Driven - Apr 2021

Honda’s WR-V wants a piece of the compact crossover cake

Honda recently launched their WR-V model, which wants a piece of the most competitive segment in South Africa, but is their newcomer the right car for the job? We recently got to experience the liveability of the affordable 1.2 Comfort model. 

The Tokyo-based automaker is no stranger to SUVs, with a broad range on offer from the modest BR-V to the more luxurious CR-V models – this was Honda’s induction into the world of sport utility vehicles in 1995. Suffice to say, they have an impressive history and current portfolio with extensive experience in the field, more than most of their competitors. Dinesh Govender, Honda GM states that the WR-V is positioned below the HR-V and alongside the BR-V, making it their most affordable five-seater compact SUV to date. Partly thanks to components and underpinnings being shared with the popular Jazz model.

That being said, Honda has followed the typical recipe of creating a compact SUV by taking one of their most popular, compact, FWD commuter vehicles and putting it through a stringent routine to get it buff enough to take on market leading bullies such as the dominant Ford Figo Freestyle or Renault Sandero Stepway. This, on paper at least, is a good thing – the Jazz (of which it is based) is a nippy little runabout that is comfortable and usable with a smooth drivetrain and an excess of spaciousness. 

On the outside, the silhouette remains unmistakably that of the current Jazz model with a similarly strong shoulder line feeding into the rear taillights while the rear-end exudes a similar busy-looking Asian-esque aesthetic. The extremities of the car are moulded in durable looking black plastic trim and the bottom of the front and rear bumpers feature butch looking silver diffusers. Honda is confident with the 173mm of ground clearance and short overhangs on the model since scratches and rashes on the low lying silver painted features would be visibly prominent. The front grille makes use of horizontal slats that allude to a widened track, rendering the perception of it being a capable SUV while the 16” alloy wheels finish the four corners of the car.

While this compact WR-V’s styling may not have been designed to win any beauty pageants, what it does succeed with is interior spaciousness and undeniable Honda reliability. Again, the interior arrangement is almost identical to that of its shorter Jazz sibling, with the layout of all dials, center console and vents positioned similarly. Both driver and passengers are afforded with ample leg, head and shoulder room which makes this a great option for longer journeys. 

Additionally, the ‘Magic Seat’ system makes light work of configuring the rear seats to swallow any parcels, bicycles or obscurely shaped luggage with an admirable 881 litres of cargo space once the seats have been folded into their most compact position. In a conventional configuration with 5 passengers, the boot can hold an equally suitable 363 litres, which is impressive on a sub 4-meter vehicle which has ample second row seat legroom.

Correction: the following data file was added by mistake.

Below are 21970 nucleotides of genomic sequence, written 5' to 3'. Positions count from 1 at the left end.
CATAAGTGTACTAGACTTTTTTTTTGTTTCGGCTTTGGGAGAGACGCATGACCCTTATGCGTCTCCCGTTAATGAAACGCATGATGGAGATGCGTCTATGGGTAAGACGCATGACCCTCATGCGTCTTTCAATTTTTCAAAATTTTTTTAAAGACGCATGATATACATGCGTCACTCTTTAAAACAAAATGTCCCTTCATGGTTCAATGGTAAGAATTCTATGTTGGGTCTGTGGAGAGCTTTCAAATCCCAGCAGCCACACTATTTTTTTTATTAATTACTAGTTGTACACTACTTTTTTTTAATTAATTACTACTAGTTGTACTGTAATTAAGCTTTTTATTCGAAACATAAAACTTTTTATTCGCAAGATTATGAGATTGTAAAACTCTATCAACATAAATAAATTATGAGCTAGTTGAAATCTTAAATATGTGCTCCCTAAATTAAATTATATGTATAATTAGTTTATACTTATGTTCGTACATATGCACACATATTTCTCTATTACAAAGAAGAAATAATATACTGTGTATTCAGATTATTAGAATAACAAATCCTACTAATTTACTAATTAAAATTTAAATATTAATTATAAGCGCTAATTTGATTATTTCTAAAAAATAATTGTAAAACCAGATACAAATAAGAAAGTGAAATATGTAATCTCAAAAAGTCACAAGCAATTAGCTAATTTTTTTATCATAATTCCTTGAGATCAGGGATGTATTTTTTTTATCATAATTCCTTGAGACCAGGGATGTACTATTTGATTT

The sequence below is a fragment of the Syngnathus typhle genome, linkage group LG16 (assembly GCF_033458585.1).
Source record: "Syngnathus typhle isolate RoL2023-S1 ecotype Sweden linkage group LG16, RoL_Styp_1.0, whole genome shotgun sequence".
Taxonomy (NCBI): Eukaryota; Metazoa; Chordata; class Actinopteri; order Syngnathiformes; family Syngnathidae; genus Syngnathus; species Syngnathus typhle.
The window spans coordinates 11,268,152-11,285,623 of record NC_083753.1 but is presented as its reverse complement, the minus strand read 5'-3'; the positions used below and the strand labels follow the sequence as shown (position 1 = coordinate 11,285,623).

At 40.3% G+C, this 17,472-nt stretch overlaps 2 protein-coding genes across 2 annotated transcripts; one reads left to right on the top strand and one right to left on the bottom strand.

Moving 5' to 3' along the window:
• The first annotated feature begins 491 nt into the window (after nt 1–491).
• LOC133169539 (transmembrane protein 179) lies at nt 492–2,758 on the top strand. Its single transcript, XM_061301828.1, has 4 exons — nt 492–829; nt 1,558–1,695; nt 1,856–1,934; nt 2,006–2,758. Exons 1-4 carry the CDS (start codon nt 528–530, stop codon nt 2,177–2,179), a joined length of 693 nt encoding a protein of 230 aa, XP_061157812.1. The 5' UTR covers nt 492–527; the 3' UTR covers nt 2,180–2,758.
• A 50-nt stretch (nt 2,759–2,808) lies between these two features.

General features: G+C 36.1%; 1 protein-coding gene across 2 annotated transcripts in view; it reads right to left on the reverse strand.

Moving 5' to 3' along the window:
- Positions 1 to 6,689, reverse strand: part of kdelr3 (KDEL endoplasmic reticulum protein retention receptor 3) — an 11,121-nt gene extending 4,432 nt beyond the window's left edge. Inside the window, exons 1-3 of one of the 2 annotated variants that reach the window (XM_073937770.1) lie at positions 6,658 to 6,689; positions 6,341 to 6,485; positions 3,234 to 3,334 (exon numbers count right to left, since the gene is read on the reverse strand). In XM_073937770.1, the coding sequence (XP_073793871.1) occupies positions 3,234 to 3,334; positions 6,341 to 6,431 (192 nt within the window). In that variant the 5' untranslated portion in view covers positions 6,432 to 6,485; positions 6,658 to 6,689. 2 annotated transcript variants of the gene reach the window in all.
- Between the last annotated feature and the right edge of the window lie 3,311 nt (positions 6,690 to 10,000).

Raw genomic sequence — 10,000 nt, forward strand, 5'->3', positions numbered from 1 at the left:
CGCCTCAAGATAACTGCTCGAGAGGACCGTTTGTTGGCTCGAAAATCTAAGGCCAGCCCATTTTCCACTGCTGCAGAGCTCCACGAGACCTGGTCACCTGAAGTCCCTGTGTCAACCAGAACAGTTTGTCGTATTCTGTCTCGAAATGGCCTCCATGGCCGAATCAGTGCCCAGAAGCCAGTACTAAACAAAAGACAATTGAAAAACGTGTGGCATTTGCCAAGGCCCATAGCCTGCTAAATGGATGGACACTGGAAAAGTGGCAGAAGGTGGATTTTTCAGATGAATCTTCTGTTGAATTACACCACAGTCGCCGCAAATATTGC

The driver dials consist of an analog rev counter and speedometer as well as a digital display with other crucial information. The Comfort model is equipped with a 5” touchscreen which has access to radio, bluetooth and the reverse camera which is quite un-useful due to its minute size. However, for what the small reverse screen fell short in displaying, the PDC equipped on the car assisted comfortably with. We would opt for the more suitably sized 7” infotainment screen found on the Elegance model. 

The WR-V range comprises two derivatives, Comfort and Elegance, both only employ the same punchy and fuel efficient 1.2-litre powertrain and five-speed manual transmission that is proven in countless other models. The ratings of 66kW and 110Nm did not struggle to move the 1081kg mass nimbly forward but the lack of a 6th gear for highway speeds impeded its comfort and efficiency at the maximum national speed limit. A combined fuel consumption figure of just 6.4 l/100km is claimed however we achieved 6.8 l/100km with our journeys being dominated by urban routes. As in the Jazz, the drive is comfortable but does not reward more exciting driving habits. 

Honda employs their tested Advanced Compatibility Engineering (ACE) body structure which allows for the even distribution and redirection of collision energy away from the passenger compartment in the scenario of an accident. Additionally, six SRS airbags, ISOFIX child seat anchors as well as an ABS with EBD are included as standard safety equipment across both models. 

In terms of pricing, the 1.2 Comfort model as we tested costs R 289 900 and the 1.2 Elegance coming in at R 327 300. This is unfortunately on the pricey end of the spectrum in comparison to the Ford Figo Freestyle, which tops out at R268 500 while the Renault Sandero Stepway maxes out less than both with a retail sticker of R251 900. Both models also come with Honda’s five-year/200 000km warranty, backed by a four-year/60 000km service plan.

A portion of the success of this SUV hangs on the reputation Honda have established in their extensive people carrier range. The WR-V garners inspiration from two of its best-selling siblings, the Jazz and BR-V yet the cheaper Jazz (which also includes a derivative equipped with a CVT) may still seem like the most logical option if you are looking for a reliable 5-seater that will comfortably get you from A to B.

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